A monument to Catalan independence

Francesc Macià was known as l'avi (the grandfather) of Catalonia

Francesc Macià was known as l’avi (the grandfather) of Catalonia

If you’re following a route down the Rambles in search of free art in Barcelona, pause at Plaça Catalunya for Josep Maria Subirachs’ 1991 Monument to Francesc Macià, which shows the harmonious marriage between a contemporary piece and another artist’s much earlier work.

The Goddess by Josep Clarà i Ayat links Subirachs’ piece to the collection of sculptures you can see installed around Plaça Catalunya

The Goddess by Josep Clarà i Ayat links Subirachs’ piece to the collection of earlier sculptures you can see installed around Plaça Catalunya

The installation acknowledges Josep Clarà i Ayat’s La Diosa (The Goddess) while allowing the earlier work to inhabit its own setting on the ornamental pond. The Goddess links Subirachs’ piece to the collection of sculptures you can see installed around Plaça Catalunya, created for the 1929 Barcelona International Exposition. She is, nevertheless, a copy since the original was removed to the foyer of the Barcelona City Hall for safekeeping in 1982.

Subirachs—the artist responsible for the Passion façade on the Temple of the Sagrada Família, the culmination of his artistic career—strove in this commission to pay homage to Catalan president Francesc Macià (1859–1933) and Catalonia. Of travertine marble, concrete, iron and bronze, the solid concrete bastion represents Catalonia’s history while the upside-down staircase symbolises the step-by-step construction of the country’s future.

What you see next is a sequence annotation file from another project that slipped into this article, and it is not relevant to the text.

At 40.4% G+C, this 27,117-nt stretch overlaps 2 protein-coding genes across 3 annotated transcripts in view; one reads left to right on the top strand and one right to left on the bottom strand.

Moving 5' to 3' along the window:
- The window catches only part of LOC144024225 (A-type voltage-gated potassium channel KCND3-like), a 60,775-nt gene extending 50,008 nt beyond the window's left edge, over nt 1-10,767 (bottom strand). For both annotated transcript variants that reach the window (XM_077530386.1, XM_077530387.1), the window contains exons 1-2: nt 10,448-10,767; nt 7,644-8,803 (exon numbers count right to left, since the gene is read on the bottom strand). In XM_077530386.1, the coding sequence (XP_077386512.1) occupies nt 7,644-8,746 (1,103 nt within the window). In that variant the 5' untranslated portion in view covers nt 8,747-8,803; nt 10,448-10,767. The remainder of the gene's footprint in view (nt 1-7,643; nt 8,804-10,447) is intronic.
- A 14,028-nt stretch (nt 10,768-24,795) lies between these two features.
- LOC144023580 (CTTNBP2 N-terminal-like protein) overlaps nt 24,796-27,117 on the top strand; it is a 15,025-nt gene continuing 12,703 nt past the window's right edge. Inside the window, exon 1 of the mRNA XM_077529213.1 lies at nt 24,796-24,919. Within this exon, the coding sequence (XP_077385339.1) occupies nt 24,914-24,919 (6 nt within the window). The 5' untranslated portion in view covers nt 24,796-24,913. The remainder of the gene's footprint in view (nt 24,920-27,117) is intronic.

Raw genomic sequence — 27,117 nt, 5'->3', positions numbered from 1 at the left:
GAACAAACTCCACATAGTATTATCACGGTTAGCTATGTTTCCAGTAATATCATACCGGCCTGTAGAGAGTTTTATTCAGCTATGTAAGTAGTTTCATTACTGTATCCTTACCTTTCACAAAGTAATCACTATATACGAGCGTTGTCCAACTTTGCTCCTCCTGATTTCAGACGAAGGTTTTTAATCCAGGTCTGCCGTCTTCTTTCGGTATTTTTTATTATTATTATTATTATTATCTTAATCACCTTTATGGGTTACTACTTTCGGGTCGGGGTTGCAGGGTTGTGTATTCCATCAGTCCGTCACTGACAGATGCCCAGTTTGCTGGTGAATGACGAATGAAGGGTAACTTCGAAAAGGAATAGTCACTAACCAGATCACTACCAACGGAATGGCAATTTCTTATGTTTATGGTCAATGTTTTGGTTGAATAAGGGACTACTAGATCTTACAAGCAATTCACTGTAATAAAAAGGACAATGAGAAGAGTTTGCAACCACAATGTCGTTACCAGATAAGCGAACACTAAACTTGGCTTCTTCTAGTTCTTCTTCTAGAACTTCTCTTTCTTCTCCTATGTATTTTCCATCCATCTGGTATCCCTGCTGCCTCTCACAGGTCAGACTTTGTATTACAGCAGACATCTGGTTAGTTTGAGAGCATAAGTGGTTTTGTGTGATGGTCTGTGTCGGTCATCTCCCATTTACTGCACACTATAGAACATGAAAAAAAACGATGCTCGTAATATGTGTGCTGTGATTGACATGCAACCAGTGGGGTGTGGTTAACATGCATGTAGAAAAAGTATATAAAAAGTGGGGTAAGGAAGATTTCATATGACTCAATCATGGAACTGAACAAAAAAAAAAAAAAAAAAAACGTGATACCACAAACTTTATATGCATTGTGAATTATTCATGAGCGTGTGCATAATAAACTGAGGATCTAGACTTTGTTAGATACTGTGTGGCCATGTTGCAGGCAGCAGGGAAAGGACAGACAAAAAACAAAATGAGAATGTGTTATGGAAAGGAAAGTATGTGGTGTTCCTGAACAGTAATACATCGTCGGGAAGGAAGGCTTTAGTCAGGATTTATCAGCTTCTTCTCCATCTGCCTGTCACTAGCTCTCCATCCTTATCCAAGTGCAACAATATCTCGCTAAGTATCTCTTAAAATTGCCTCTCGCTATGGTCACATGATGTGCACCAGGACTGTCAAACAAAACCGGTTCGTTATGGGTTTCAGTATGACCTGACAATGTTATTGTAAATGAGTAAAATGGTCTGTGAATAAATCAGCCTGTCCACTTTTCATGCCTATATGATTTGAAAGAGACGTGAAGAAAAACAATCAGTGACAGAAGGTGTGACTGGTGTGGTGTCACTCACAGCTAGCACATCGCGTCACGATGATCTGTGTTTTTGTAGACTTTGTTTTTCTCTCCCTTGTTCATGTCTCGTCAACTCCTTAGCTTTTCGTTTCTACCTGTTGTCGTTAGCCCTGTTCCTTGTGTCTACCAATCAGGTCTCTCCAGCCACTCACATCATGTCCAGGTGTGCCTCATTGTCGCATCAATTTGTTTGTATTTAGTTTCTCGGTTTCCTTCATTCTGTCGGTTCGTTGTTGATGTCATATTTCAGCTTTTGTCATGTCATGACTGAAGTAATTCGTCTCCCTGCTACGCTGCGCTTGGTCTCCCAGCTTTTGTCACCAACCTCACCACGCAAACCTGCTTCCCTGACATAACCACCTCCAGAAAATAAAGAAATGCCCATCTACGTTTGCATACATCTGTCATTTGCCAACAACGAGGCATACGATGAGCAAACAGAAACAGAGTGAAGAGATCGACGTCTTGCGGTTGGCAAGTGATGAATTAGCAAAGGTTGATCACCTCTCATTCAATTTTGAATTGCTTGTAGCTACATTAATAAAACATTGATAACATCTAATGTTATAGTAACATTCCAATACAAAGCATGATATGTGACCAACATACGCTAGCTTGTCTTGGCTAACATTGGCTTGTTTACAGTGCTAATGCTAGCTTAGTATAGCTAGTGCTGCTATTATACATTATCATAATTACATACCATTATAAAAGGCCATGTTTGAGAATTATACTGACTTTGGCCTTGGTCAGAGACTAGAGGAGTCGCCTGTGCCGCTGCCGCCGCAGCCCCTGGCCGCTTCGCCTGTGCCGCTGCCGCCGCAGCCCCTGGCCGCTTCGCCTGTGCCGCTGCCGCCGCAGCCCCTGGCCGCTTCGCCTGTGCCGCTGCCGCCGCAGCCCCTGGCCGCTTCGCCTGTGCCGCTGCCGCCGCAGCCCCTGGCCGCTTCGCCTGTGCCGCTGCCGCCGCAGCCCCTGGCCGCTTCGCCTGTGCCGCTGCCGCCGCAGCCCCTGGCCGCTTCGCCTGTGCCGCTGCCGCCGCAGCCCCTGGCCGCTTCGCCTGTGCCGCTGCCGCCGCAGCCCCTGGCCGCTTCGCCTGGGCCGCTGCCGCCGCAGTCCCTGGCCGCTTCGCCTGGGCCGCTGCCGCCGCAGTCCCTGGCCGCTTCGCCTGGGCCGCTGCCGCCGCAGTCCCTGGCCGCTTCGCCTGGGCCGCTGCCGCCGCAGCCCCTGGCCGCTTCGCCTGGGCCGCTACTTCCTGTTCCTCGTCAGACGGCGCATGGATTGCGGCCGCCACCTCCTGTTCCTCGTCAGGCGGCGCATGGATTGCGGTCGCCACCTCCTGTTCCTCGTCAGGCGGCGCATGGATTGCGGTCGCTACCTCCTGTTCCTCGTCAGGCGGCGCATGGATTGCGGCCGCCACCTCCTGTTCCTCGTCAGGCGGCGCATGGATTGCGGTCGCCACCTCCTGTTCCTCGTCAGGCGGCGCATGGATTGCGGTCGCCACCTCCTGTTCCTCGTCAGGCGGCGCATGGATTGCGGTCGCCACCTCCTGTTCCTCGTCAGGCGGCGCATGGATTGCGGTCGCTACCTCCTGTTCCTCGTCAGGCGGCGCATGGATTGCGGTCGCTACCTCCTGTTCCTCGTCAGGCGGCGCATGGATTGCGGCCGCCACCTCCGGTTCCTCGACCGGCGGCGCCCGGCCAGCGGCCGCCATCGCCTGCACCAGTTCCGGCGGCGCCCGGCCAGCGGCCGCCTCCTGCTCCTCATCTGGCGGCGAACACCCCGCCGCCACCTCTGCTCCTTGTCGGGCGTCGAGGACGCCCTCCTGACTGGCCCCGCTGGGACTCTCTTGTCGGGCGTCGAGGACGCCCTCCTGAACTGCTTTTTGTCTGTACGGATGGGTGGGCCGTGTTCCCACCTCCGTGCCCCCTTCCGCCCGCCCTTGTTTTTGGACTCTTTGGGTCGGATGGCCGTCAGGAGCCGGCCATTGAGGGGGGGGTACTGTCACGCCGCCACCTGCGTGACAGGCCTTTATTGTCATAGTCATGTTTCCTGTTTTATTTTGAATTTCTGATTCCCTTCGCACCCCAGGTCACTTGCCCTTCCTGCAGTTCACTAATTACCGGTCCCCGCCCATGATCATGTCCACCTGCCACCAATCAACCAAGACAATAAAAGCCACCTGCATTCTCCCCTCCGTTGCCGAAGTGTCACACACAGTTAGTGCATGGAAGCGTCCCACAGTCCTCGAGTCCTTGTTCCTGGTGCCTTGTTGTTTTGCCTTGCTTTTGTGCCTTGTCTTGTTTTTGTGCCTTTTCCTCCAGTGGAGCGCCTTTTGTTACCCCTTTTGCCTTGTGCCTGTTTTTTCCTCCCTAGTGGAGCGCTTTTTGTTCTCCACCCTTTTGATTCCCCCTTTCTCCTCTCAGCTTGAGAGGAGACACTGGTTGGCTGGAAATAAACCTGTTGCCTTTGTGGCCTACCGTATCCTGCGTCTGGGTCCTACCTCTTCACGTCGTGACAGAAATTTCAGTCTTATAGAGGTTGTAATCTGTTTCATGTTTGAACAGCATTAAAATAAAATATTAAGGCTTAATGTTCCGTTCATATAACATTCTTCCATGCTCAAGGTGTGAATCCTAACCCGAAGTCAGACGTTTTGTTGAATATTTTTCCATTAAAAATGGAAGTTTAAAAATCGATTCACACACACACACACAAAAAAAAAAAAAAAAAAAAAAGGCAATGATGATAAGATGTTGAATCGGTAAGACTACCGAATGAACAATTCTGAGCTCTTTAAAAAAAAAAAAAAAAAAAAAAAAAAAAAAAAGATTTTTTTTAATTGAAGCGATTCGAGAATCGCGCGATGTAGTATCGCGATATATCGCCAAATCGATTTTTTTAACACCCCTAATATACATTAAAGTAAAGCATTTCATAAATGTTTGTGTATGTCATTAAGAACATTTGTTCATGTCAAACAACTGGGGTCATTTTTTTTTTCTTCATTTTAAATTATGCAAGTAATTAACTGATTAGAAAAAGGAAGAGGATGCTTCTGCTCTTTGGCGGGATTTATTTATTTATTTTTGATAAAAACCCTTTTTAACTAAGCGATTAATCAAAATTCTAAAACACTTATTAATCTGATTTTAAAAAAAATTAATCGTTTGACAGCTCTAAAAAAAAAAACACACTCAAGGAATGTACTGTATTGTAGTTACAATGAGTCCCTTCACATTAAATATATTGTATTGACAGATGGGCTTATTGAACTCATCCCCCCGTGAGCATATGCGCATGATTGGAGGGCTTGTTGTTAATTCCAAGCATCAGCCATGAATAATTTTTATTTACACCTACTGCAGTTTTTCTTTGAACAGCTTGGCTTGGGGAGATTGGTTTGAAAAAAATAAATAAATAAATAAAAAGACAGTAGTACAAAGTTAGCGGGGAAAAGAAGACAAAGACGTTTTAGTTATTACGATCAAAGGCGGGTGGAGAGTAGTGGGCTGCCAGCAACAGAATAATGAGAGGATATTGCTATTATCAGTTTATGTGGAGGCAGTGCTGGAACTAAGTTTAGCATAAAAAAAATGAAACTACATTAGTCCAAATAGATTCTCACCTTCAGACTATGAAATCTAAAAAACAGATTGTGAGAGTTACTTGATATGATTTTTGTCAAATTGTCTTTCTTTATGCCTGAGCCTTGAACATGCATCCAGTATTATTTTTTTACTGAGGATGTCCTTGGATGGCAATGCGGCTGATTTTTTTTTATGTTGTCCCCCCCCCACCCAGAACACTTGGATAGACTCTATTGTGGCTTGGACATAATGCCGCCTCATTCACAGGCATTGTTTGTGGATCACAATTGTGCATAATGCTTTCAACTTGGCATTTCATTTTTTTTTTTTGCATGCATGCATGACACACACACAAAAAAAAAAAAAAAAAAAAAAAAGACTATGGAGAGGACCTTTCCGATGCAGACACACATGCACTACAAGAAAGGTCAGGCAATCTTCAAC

The upside-down staircase symbolises the step-by-step construction of Catalonia’s future

The upside-down staircase symbolises the step-by-step construction of Catalonia’s future

The bust is of Macià himself, a politician and soldier who had been exiled for his involvement in a military campaign to liberate Catalonia from the Spanish dictator Primo de Rivera in 1926. A founding member of the political party ERC (Republican Left of Catalonia, the same that is currently prominent in the campaign for Catalan independence), Macià was president of the Government of Catalonia from 1931 to 1933. Shortly after election, this politician they called “the grandfather” declared a Catalan Republic as “a state of the Iberian Federation”, just a few hours before the Second Spanish Republic was born. However, the initiative was quickly quashed by Madrid and subsequent negotiations led to the compromise of an autonomous region within Spain that was given the historical name of the Generalitat. Macià died in 1933.

Josep Clarà i Ayat’s La Diosa (The Goddess) inhabits its own setting on the ornamental pond

Josep Clarà i Ayat’s La Diosa (The Goddess) inhabits its own setting on the ornamental pond

Continue on down the Rambles for architectural Modernista gems such as the Casa Bruno Cuadros (otherwise known as the “umbrella house”) and Gaudí’s Palau Güell. Otherwise, make a pit stop at nearby Els Quatre Gats, an initiative which the Catalan artists Ramon Casas and Santiago Rusiñol helped found. This restaurant was frequented by many other artists, including Picasso, who held his first exhibition there.

Monument to Francesc Macià (1991) by Josep Maria Subirachs and La Diosa (The Goddess, 1929) by Josep Clarà i Ayat. Plaça Catalunya (at the top of les Rambles).

 

Get the guide BCN Free Art 01: The Port and Barceloneta! Go to www.poblesecbooks.com to purchase a print copy.

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